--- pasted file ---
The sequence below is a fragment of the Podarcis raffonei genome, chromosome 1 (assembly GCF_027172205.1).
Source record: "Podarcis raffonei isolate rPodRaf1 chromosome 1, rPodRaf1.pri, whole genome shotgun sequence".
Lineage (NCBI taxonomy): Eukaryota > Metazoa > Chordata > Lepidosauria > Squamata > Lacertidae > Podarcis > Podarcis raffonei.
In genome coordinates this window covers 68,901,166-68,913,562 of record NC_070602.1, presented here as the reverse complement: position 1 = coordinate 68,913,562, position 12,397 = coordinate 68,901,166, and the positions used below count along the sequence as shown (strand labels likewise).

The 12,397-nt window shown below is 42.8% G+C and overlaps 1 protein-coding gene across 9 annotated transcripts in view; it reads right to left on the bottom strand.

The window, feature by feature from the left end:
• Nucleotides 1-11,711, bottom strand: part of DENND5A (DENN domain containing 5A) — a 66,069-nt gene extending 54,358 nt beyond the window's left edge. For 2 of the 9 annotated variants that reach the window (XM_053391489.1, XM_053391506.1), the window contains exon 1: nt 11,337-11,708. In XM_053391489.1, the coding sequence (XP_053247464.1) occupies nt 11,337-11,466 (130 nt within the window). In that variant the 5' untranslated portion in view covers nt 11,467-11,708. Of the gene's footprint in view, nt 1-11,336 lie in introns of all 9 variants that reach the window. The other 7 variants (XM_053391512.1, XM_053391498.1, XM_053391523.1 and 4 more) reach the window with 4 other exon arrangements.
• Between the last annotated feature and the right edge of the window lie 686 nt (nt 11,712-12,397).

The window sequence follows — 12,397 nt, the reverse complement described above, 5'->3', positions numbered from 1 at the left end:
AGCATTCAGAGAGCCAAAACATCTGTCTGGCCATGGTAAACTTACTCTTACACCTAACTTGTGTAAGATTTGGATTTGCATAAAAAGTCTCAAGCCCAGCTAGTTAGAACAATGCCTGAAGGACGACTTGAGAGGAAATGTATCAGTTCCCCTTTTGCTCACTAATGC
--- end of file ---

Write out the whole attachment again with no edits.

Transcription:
The sequence below is a fragment of the Podarcis raffonei genome, chromosome 1 (assembly GCF_027172205.1).
Source record: "Podarcis raffonei isolate rPodRaf1 chromosome 1, rPodRaf1.pri, whole genome shotgun sequence".
Lineage (NCBI taxonomy): Eukaryota > Metazoa > Chordata > Lepidosauria > Squamata > Lacertidae > Podarcis > Podarcis raffonei.
In genome coordinates this window covers 68,901,166-68,913,562 of record NC_070602.1, presented here as the reverse complement: position 1 = coordinate 68,913,562, position 12,397 = coordinate 68,901,166, and the positions used below count along the sequence as shown (strand labels likewise).

The 12,397-nt window shown below is 42.8% G+C and overlaps 1 protein-coding gene across 9 annotated transcripts in view; it reads right to left on the bottom strand.

The window, feature by feature from the left end:
• Nucleotides 1-11,711, bottom strand: part of DENND5A (DENN domain containing 5A) — a 66,069-nt gene extending 54,358 nt beyond the window's left edge. For 2 of the 9 annotated variants that reach the window (XM_053391489.1, XM_053391506.1), the window contains exon 1: nt 11,337-11,708. In XM_053391489.1, the coding sequence (XP_053247464.1) occupies nt 11,337-11,466 (130 nt within the window). In that variant the 5' untranslated portion in view covers nt 11,467-11,708. Of the gene's footprint in view, nt 1-11,336 lie in introns of all 9 variants that reach the window. The other 7 variants (XM_053391512.1, XM_053391498.1, XM_053391523.1 and 4 more) reach the window with 4 other exon arrangements.
• Between the last annotated feature and the right edge of the window lie 686 nt (nt 11,712-12,397).

The window sequence follows — 12,397 nt, the reverse complement described above, 5'->3', positions numbered from 1 at the left end:
AGCATTCAGAGAGCCAAAACATCTGTCTGGCCATGGTAAACTTACTCTTACACCTAACTTGTGTAAGATTTGGATTTGCATAAAAAGTCTCAAGCCCAGCTAGTTAGAACAATGCCTGAAGGACGACTTGAGAGGAAATGTATCAGTTCCCCTTTTGCTCACTAATGC